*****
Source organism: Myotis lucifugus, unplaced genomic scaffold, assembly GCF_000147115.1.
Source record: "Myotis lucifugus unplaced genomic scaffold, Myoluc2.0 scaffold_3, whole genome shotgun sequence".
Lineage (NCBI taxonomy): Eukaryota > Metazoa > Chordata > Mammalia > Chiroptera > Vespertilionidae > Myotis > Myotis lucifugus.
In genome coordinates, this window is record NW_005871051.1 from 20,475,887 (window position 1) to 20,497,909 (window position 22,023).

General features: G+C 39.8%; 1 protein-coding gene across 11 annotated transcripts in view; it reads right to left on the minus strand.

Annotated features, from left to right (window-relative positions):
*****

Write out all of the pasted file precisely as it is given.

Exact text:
Source organism: Myotis lucifugus, unplaced genomic scaffold, assembly GCF_000147115.1.
Source record: "Myotis lucifugus unplaced genomic scaffold, Myoluc2.0 scaffold_3, whole genome shotgun sequence".
Lineage (NCBI taxonomy): Eukaryota > Metazoa > Chordata > Mammalia > Chiroptera > Vespertilionidae > Myotis > Myotis lucifugus.
In genome coordinates, this window is record NW_005871051.1 from 20,475,887 (window position 1) to 20,497,909 (window position 22,023).

General features: G+C 39.8%; 1 protein-coding gene across 11 annotated transcripts in view; it reads right to left on the minus strand.

Annotated features, from left to right (window-relative positions):